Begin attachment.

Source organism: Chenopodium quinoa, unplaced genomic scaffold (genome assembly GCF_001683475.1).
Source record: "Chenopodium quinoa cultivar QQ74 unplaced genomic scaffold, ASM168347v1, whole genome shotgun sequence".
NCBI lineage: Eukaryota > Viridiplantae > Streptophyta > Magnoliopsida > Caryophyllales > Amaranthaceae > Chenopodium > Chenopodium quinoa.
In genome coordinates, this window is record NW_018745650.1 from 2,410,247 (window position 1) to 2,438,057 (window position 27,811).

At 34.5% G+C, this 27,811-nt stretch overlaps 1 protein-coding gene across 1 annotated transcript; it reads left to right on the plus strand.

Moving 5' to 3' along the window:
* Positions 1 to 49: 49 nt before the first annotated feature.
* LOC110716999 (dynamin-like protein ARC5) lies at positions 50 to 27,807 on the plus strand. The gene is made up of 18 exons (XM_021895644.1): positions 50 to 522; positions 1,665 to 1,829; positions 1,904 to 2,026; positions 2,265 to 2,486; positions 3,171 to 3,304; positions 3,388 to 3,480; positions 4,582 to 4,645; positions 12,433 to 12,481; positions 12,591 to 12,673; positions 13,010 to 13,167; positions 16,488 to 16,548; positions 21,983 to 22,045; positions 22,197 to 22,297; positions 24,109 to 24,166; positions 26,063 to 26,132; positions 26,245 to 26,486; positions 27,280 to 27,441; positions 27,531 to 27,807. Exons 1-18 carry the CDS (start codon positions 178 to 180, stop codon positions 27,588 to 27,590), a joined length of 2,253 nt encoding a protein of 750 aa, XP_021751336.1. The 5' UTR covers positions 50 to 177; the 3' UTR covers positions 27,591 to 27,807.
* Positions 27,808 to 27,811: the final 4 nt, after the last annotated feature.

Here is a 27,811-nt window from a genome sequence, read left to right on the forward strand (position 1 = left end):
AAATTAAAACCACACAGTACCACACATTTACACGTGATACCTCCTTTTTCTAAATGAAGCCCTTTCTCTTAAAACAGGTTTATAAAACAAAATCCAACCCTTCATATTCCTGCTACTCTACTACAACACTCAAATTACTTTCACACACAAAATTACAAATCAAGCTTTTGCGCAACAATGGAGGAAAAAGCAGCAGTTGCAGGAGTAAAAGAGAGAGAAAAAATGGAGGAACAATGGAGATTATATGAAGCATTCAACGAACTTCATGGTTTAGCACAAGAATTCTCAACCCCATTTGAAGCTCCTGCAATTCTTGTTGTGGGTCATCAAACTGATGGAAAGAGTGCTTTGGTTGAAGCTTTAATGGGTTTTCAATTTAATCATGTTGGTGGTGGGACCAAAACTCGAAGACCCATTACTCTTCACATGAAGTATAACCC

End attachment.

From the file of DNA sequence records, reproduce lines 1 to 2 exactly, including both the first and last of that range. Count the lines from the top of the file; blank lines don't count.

Source organism: Chenopodium quinoa, unplaced genomic scaffold (genome assembly GCF_001683475.1).
Source record: "Chenopodium quinoa cultivar QQ74 unplaced genomic scaffold, ASM168347v1, whole genome shotgun sequence".